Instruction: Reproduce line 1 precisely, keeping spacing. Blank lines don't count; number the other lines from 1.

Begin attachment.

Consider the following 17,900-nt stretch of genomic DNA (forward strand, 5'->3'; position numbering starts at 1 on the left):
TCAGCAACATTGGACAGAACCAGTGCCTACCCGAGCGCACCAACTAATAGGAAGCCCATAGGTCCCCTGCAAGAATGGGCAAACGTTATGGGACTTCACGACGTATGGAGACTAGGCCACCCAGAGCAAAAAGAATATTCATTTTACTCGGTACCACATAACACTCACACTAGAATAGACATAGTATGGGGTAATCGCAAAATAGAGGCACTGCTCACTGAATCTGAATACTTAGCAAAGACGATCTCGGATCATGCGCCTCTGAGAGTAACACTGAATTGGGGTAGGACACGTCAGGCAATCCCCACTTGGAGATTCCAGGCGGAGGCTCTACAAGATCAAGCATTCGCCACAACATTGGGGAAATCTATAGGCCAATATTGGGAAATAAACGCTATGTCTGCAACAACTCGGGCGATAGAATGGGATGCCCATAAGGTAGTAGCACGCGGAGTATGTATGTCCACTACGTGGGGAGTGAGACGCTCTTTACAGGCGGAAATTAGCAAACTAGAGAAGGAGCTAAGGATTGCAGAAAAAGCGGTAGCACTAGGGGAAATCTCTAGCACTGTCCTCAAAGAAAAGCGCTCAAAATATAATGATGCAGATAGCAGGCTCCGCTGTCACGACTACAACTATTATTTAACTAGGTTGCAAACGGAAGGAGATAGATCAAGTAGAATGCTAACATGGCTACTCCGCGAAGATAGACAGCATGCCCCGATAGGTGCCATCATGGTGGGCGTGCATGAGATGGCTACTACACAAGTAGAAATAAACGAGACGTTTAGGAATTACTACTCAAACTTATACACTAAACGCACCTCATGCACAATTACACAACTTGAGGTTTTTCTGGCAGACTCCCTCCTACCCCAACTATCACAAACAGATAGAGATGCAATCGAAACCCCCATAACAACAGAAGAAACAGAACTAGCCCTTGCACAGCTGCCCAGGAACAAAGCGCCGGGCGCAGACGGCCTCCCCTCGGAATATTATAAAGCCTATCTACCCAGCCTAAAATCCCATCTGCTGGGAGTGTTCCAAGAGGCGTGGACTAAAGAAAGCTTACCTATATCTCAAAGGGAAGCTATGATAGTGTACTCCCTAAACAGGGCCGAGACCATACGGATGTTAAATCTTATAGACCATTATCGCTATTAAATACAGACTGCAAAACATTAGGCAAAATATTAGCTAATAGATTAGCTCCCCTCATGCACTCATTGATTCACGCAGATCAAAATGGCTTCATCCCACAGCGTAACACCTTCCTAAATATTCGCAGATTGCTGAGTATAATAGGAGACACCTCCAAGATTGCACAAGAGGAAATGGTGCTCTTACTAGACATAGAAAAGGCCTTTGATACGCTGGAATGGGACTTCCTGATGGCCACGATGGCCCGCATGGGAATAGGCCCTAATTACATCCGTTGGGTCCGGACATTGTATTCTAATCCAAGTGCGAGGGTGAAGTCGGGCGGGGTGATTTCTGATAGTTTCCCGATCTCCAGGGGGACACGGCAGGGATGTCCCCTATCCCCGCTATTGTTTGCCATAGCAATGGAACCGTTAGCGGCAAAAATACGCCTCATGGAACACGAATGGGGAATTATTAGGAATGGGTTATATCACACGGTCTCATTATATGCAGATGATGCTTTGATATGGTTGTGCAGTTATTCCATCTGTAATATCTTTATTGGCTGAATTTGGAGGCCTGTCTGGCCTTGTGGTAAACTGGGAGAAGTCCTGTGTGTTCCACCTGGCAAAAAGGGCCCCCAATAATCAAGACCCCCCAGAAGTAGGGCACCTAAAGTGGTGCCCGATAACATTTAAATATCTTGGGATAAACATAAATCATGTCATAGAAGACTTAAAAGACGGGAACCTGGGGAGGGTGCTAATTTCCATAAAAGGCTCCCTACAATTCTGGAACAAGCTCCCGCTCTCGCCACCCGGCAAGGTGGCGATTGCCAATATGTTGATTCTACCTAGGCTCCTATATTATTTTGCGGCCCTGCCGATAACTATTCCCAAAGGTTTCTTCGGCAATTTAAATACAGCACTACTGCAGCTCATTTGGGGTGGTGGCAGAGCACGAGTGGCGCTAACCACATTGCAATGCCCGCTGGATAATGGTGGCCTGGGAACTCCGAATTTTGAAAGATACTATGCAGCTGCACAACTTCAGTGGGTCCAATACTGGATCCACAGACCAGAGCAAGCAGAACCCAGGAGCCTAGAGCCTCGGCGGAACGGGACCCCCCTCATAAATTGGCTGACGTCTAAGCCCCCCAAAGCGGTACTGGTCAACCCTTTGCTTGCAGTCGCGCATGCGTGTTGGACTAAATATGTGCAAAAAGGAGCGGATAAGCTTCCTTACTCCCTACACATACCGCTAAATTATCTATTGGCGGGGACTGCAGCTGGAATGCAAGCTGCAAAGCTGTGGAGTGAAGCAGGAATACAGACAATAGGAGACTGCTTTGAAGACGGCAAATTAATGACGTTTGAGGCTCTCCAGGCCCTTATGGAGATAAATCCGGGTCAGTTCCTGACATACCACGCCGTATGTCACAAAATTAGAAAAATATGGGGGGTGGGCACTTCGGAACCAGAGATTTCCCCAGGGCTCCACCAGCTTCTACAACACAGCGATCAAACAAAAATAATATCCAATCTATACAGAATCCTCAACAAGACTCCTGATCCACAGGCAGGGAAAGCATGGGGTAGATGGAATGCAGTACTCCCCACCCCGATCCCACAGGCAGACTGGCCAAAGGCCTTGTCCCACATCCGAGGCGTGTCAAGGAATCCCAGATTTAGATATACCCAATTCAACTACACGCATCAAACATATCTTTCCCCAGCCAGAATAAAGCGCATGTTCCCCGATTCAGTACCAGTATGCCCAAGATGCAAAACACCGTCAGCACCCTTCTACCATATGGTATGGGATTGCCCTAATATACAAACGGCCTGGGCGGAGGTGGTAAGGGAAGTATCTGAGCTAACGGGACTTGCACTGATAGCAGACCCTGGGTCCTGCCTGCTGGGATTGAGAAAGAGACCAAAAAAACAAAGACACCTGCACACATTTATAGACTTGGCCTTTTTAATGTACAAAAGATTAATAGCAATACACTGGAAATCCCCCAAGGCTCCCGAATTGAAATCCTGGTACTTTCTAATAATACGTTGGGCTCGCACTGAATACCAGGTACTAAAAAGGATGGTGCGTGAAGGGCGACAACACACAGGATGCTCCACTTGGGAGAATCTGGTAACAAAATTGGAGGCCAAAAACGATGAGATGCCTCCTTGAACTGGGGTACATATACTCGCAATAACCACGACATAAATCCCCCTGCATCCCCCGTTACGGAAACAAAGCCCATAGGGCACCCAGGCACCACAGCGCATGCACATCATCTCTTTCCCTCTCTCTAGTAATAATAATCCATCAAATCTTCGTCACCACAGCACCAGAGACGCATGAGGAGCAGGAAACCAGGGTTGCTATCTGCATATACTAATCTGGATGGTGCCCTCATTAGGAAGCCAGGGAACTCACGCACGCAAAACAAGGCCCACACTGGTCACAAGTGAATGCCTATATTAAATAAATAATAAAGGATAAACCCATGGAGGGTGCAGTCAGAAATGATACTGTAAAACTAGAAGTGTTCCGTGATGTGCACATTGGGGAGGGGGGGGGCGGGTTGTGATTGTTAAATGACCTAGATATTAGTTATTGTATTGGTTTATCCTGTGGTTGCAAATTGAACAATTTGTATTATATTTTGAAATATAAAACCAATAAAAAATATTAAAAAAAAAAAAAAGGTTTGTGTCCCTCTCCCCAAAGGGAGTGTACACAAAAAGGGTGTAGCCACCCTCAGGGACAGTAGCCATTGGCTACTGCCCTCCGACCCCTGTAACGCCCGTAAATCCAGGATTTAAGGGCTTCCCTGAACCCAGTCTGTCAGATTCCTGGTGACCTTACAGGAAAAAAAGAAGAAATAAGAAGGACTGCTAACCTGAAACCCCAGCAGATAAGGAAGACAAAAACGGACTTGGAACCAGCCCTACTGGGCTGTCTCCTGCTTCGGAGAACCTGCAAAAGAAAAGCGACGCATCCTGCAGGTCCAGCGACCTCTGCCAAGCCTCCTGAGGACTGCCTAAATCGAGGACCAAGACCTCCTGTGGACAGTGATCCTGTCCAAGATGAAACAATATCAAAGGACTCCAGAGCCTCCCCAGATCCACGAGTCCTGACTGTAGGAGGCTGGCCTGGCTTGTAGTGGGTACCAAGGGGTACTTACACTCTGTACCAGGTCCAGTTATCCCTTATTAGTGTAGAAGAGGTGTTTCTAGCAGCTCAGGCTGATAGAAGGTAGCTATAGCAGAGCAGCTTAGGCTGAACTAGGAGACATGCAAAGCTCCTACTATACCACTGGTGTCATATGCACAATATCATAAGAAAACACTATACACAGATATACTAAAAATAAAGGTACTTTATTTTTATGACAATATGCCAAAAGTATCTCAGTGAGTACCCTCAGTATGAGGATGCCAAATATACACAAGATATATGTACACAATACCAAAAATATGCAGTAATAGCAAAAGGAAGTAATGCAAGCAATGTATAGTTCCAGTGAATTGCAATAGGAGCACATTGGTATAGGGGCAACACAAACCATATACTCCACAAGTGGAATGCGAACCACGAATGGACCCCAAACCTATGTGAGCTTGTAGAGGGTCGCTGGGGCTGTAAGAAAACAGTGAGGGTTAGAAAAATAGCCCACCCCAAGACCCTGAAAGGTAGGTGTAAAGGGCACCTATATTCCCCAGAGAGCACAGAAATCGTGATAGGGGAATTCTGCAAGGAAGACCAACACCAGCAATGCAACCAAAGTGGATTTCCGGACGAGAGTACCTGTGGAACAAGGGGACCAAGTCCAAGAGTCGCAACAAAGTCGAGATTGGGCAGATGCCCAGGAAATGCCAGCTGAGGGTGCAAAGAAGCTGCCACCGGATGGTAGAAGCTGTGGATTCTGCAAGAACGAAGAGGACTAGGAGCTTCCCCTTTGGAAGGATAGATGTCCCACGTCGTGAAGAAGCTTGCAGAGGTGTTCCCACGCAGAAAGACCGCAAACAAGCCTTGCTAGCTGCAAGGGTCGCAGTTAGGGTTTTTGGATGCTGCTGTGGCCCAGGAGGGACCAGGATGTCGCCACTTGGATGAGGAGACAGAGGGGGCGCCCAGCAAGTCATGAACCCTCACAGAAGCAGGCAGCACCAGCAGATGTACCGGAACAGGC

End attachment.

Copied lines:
Consider the following 17,900-nt stretch of genomic DNA (forward strand, 5'->3'; position numbering starts at 1 on the left):